Now, navigate to the Firebase console, then open your Help Queue project, then select Firestore Database from the left-hand vertical menu. This will open the Firestore database UI from which we can inspect our database data. You should see something very similar to what's in the image below:

  • The leftmost column lists our collections. Here we have our tickets collection listed.
  • The middle column lists the documents in the selected collection. As we can see, documents are listed by their ID. An ID can be any string, and we've used Firestore's auto-generated ID.
  • The rightmost column list the data from the selected document.

Data in the Firestore database: a `tickets` collection with one ticket in it. The ticket has an auto-generated ID from Firestore.

A Consideration When Using Random IDs

If you are using a random ID generator, whether from the UUID library or Firestore, these IDs are typically not created to mark the order in which each document was created. What's more, Firestore lists the documents in a collection alphabetically by their ID (with numbers taking precedence over letters). That means that the order in which our list of tickets appear in our app can (and oftentimes do) change every time we add a new ticket to the list.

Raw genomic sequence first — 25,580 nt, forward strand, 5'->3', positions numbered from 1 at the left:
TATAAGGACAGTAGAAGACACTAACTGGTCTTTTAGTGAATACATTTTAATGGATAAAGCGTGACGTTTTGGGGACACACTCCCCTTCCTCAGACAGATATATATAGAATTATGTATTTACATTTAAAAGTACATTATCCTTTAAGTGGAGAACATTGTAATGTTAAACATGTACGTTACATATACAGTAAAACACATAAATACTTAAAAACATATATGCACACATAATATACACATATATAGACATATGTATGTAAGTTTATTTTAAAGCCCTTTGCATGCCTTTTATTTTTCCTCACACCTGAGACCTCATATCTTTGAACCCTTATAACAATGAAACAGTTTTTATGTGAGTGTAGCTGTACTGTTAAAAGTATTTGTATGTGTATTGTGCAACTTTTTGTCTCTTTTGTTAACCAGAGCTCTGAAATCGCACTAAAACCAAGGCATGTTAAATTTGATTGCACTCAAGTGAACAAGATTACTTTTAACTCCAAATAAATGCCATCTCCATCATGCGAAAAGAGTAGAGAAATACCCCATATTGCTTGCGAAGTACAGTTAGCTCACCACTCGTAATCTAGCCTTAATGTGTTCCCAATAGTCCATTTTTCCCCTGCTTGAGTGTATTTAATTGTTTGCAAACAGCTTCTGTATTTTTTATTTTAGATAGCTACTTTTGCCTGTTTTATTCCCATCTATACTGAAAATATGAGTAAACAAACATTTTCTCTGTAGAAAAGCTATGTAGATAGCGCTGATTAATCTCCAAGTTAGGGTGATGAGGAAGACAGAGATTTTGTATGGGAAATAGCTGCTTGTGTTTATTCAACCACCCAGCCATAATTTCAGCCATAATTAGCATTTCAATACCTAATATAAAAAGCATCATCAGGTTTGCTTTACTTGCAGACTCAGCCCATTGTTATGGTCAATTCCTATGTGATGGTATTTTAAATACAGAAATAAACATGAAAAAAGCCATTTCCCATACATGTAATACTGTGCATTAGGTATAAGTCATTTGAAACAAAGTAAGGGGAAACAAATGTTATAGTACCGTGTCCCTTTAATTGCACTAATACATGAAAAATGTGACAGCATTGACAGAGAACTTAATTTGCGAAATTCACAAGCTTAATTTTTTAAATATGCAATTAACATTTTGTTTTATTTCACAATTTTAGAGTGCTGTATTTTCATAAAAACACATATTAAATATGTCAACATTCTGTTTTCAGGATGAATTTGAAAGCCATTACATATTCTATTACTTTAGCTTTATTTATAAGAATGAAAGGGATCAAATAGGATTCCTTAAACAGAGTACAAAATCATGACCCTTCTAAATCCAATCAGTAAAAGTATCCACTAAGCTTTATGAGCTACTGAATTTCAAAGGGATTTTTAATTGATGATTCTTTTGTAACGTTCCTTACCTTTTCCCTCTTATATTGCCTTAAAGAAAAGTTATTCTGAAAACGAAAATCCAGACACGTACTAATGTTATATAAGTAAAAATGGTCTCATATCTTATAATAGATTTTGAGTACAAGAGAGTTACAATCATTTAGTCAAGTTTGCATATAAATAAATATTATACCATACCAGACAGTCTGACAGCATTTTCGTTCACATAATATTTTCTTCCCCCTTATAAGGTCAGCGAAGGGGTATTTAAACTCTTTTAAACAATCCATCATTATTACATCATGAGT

If the creation order of each document in a collection is important, there are two solutions to try out:

  1. Use a Firestore Server Timestamp to mark when a document was initially created, or updated. You can then use this timestamp to sort your documents by their timestamp at creation when you query the database. We'll learn how to do this when we add a wait time to the Help Queue
  2. Create a custom method or use an external library that gives unique IDs that also are prefixed with a number that marks the order in which it was created.

Adding a New Document Without a Firestore Auto-Generated ID

You may be wondering what our code would look like if we did not want Firestore to auto-generate an ID for us. Well, we'd need to use new methods: setDoc() and doc(). This is what our code would look like:

import { v4 } from 'uuid';
import { setDoc, doc } from 'firebase/firestore;

function TicketControl() {

const handleAddingNewTicketToList = async (newTicketData) => {
await setDoc(doc(db, "tickets", v4()), newTicketData);


export default TicketControl;

Let's break this down!

  • The doc() function allows us to reference a document in the firestore database. With doc(), we can specify the location of a new document or the location of an existing document. A few notes:
    • The doc() function takes 3 arguments: the database instance, the collection name, and the unique document identifier. In the above example, we've used the uuid library's v4() function to generate a unique ID.
    • The doc() function returns a DocumentReference object, which as its name suggests, is an object that acts as a reference to a document within our Firestore database.
  • The setDoc() function is similar to the addDoc() function: we can use it to add or update a specified document with the data that's passed in as its second argument.

In our Help Queue app, we won't use the above code, and instead let Firestore auto-generated unique IDs for us.

Up next, we'll learn how to read data from Firestore. In the process, we'll learn how to take Firestore's auto-generated ID and add it as a property to each ticket in our local mainTicketList so that we can continue to loop through the ticket list and display each ticket.